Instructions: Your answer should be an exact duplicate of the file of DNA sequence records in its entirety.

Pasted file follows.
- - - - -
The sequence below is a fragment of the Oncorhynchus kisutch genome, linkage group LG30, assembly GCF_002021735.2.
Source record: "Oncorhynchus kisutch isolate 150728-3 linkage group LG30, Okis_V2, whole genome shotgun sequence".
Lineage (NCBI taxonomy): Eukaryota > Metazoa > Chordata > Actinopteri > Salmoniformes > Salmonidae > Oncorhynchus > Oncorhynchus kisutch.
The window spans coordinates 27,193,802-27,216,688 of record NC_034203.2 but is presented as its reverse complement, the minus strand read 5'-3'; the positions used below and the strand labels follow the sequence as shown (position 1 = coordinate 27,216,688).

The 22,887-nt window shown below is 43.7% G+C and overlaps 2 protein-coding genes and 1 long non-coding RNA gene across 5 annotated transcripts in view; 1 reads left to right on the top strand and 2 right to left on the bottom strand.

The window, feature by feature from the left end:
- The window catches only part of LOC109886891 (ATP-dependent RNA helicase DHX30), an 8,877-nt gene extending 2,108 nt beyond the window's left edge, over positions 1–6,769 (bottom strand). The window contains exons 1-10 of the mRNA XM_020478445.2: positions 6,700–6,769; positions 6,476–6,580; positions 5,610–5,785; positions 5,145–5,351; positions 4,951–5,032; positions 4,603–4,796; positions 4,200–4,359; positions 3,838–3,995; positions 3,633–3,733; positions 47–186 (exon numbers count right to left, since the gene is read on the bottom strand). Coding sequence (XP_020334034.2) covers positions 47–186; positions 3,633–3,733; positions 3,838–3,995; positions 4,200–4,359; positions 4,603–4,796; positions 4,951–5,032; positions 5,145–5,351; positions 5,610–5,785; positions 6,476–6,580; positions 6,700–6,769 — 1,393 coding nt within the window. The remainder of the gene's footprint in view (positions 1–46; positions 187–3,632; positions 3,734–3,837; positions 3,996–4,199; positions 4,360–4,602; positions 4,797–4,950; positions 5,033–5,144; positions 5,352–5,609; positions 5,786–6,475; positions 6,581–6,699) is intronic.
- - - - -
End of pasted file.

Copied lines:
The sequence below is a fragment of the Oncorhynchus kisutch genome, linkage group LG30, assembly GCF_002021735.2.
Source record: "Oncorhynchus kisutch isolate 150728-3 linkage group LG30, Okis_V2, whole genome shotgun sequence".
Lineage (NCBI taxonomy): Eukaryota > Metazoa > Chordata > Actinopteri > Salmoniformes > Salmonidae > Oncorhynchus > Oncorhynchus kisutch.
The window spans coordinates 27,193,802-27,216,688 of record NC_034203.2 but is presented as its reverse complement, the minus strand read 5'-3'; the positions used below and the strand labels follow the sequence as shown (position 1 = coordinate 27,216,688).

The 22,887-nt window shown below is 43.7% G+C and overlaps 2 protein-coding genes and 1 long non-coding RNA gene across 5 annotated transcripts in view; 1 reads left to right on the top strand and 2 right to left on the bottom strand.

The window, feature by feature from the left end:
- The window catches only part of LOC109886891 (ATP-dependent RNA helicase DHX30), an 8,877-nt gene extending 2,108 nt beyond the window's left edge, over positions 1–6,769 (bottom strand). The window contains exons 1-10 of the mRNA XM_020478445.2: positions 6,700–6,769; positions 6,476–6,580; positions 5,610–5,785; positions 5,145–5,351; positions 4,951–5,032; positions 4,603–4,796; positions 4,200–4,359; positions 3,838–3,995; positions 3,633–3,733; positions 47–186 (exon numbers count right to left, since the gene is read on the bottom strand). Coding sequence (XP_020334034.2) covers positions 47–186; positions 3,633–3,733; positions 3,838–3,995; positions 4,200–4,359; positions 4,603–4,796; positions 4,951–5,032; positions 5,145–5,351; positions 5,610–5,785; positions 6,476–6,580; positions 6,700–6,769 — 1,393 coding nt within the window. The remainder of the gene's footprint in view (positions 1–46; positions 187–3,632; positions 3,734–3,837; positions 3,996–4,199; positions 4,360–4,602; positions 4,797–4,950; positions 5,033–5,144; positions 5,352–5,609; positions 5,786–6,475; positions 6,581–6,699) is intronic.